But, worst of all, most pestilent in its character and effects, is the partizan spirit of the message. The arraignment of the North as an aggressor upon the South, is so atrociously inconsistent with the truth of history, as to excite profound indignation in every reflecting mind, not jaundiced by partizan passion. The message, in this respect, is a counterpart of the special message of the President on the Kansas question, delivered in the early part of his administration. Not one State in the Union has denied the right of the Slave States to reclaim fugitives from labor. There cannot be found among the statutes of any State in the North, a single law designed to nullify that provision of the Constitution, which proclaims the right of the slave-holder to his absconding chattels. The personal liberty bills, so much decried, were all designed for the protection of the rights of citizens, and to secure at least a semblance of a hearing to those whose right to themselves is called in question. Some of them go so far as to prohibit State officers from assisting in the reclamation of fugitives. But, such provisions were intended only to proclaim the settled conviction of men of all parties in the Free States, that it is no part of their business to catch the runaways of the South. Where Slavery does not exist, it is no part of the legislator's business to recognise it. When the slave-holder seeks to reclaim a fugitive from the house of bondage, the Free States say to him, "Sir, prove your property; establish your right of property in accordance with the rules of common law, and we ask no more." Is it not meet and proper that as many safe guards be thrown around the rights of the black man, as are given to secure a man's right to his dog? The answer to this is, that fugitives are sometimes taken out of the hands of southern officers, after the right of property has been established according to the forms of law. Admit this to be so, is it not an all sufficient defence, to say, that we cannot cure northern abhorrence of Slavery[?] Regarding Slavery as a great moral and political wrong, we cannot seek to eradicate that abhorrence of it, which is a part of the religious education of a free people; that education which is necessary in order to teach them how to value their own rights and to respect the rights of others. But, the slave-holder has his redress for all such accidents in the reclamation of his chattels. He can bring his action against those who interfere with him; and in many such cases has secured damages to the full value of the property lost. We have in mind now several cases in Ohio. It may hereafter be deemed advisable to make counties responsible for the results of mob-law violence in such cases. A suggestion to that effect has already been made; but it will, unquestionably, meet with strong resistance, growing out of northern repugnance to Slavery.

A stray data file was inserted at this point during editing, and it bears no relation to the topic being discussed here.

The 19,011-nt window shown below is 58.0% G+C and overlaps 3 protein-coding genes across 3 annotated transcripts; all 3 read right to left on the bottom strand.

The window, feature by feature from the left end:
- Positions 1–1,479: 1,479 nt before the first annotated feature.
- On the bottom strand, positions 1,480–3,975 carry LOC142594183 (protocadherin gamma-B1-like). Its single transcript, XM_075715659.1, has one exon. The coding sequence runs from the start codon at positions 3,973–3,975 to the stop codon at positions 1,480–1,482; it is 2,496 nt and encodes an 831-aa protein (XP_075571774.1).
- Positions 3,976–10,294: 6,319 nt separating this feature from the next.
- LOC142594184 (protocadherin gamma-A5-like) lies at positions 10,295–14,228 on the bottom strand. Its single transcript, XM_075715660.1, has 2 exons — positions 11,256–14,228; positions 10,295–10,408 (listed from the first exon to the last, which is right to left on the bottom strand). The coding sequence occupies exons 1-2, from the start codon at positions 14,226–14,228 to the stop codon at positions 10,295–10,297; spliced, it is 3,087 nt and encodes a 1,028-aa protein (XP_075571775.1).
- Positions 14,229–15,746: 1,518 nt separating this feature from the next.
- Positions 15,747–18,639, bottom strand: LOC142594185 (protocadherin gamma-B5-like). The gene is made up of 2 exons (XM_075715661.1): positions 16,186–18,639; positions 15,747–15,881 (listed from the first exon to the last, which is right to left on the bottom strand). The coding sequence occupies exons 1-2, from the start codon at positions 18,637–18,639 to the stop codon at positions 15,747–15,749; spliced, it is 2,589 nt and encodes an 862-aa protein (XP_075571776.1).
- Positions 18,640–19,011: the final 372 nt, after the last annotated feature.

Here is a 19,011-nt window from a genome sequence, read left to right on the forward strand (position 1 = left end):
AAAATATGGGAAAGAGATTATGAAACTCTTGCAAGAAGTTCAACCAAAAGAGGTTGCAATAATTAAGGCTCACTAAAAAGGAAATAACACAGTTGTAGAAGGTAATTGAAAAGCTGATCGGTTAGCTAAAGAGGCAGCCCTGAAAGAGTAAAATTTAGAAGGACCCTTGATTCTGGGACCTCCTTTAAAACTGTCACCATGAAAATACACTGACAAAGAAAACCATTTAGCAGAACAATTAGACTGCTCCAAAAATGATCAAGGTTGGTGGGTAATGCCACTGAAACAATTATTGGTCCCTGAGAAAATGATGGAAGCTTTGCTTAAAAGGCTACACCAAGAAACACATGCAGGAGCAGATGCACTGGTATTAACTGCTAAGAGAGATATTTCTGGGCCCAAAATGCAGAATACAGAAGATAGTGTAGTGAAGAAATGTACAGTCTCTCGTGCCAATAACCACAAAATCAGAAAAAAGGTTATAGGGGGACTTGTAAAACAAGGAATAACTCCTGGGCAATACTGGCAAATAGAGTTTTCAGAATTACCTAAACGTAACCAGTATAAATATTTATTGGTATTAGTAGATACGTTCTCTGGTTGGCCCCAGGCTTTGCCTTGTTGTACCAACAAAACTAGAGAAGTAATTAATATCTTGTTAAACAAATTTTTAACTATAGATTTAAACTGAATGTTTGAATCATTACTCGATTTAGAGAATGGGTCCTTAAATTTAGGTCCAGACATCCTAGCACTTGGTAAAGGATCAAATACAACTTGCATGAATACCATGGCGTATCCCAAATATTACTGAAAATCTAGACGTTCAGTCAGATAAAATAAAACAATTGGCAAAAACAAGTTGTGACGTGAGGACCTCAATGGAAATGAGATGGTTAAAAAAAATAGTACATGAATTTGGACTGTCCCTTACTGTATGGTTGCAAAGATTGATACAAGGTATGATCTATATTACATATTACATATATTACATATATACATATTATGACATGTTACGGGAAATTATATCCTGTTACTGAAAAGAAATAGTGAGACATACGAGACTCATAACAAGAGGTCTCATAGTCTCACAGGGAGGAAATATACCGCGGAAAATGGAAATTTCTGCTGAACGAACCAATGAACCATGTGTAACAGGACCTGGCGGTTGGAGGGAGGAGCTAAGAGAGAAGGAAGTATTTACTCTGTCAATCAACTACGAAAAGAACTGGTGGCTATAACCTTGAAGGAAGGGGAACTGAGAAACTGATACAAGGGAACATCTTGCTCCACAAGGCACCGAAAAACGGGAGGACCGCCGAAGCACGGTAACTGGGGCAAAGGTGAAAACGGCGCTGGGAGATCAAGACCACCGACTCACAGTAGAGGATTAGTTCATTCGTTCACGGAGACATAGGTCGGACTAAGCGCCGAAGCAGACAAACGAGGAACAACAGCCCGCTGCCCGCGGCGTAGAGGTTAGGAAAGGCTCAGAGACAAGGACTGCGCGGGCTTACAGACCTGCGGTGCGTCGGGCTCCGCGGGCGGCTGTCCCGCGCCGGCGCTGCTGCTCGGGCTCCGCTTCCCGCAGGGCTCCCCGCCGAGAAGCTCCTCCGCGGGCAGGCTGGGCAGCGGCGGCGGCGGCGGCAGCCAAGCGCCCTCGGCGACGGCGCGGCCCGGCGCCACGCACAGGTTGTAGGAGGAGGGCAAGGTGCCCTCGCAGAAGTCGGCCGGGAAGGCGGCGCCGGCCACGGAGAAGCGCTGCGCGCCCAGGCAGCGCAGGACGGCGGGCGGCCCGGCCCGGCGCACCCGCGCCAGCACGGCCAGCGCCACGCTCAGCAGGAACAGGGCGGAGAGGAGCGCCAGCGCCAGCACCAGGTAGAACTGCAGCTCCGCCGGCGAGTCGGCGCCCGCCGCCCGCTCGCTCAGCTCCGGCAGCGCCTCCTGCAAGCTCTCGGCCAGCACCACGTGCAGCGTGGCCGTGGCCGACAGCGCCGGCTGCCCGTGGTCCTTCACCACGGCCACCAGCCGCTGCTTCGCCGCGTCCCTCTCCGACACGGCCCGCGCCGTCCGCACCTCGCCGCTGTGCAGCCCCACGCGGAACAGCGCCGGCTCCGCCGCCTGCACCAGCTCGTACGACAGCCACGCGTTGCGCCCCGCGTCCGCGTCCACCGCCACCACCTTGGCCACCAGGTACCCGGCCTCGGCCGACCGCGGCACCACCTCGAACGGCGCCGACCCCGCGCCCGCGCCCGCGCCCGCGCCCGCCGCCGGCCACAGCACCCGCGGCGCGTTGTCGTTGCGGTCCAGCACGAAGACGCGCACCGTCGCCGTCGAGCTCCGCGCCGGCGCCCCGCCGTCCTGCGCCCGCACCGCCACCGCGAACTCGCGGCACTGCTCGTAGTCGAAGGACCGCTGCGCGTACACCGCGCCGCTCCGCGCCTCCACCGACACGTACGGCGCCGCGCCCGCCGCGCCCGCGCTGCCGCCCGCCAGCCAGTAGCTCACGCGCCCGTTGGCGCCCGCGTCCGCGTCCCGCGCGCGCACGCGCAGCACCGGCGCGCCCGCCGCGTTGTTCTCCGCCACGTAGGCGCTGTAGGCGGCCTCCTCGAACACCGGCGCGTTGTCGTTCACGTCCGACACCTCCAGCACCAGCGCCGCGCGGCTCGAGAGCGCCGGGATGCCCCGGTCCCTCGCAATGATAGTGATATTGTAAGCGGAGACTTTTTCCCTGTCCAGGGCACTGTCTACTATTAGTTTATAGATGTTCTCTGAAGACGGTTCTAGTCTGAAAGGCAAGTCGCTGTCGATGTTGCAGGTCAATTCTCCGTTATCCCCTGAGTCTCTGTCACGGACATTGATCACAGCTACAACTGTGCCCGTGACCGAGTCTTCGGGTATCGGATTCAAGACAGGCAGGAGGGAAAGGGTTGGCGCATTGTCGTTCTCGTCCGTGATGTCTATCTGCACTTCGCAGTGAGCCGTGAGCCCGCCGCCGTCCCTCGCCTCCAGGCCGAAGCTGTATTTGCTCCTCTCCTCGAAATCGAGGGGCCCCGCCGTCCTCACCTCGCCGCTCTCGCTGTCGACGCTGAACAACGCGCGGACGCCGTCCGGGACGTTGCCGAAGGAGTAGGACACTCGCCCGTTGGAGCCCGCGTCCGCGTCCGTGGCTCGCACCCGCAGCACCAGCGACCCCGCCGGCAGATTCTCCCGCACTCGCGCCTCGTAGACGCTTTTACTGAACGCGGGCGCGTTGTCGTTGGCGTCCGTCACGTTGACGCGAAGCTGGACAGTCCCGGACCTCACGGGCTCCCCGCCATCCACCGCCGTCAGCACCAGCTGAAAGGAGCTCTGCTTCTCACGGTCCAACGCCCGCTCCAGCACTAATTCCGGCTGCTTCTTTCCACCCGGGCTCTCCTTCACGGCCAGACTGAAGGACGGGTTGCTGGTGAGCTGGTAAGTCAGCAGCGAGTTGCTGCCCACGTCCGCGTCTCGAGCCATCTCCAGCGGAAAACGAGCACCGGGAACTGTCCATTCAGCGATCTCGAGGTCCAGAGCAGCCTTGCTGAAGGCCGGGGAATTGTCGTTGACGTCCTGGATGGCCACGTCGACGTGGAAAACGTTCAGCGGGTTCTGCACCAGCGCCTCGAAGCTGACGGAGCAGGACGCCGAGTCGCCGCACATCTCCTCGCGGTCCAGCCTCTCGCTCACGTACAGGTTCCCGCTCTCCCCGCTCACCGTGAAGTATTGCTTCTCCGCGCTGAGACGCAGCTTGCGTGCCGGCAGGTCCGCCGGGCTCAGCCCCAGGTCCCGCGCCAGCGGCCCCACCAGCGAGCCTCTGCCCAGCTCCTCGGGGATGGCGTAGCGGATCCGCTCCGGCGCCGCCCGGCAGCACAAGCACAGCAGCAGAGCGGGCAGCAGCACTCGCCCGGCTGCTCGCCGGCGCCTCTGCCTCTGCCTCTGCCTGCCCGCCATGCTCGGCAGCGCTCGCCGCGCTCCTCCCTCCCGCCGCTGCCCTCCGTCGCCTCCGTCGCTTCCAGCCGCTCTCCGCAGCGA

Had the President seen proper to glance candidly at the history of the country, setting forth the wrong doings of the South, his counsels at this juncture would have great weight. He closes his eyes to the outrages perpetrated upon Kansas by Atchison and the border-ruffians of Missouri. He has no word of rebuke for the cold-blooded butcheries in Texas; the lawlessness in Kentucky and Virginia, carried to the excess of driving out whole families from their homes; the wrongs practiced every day in some of the southern States upon men who are suspected of a want of devotion to Slavery; the deliberate exclusion of northern men from the ports of South Carolina; the shameless espionage over the mails practiced by nearly every P. Master in the Slave States; the tyranny that excludes tens of thousands from a free exercise of the right of suffrage; that strikes down the freedom of speech and of the press, and perpetrates a thousand kindred wrongs, characteristic only of an iron despotism. But, when he ignores such facts, and brings his railing accusations solely against that section of the Union with which it should be his pride to sympathise, he sinks the statesman in the partizan, and brings upon himself the contempt of honest and candid men of all parties.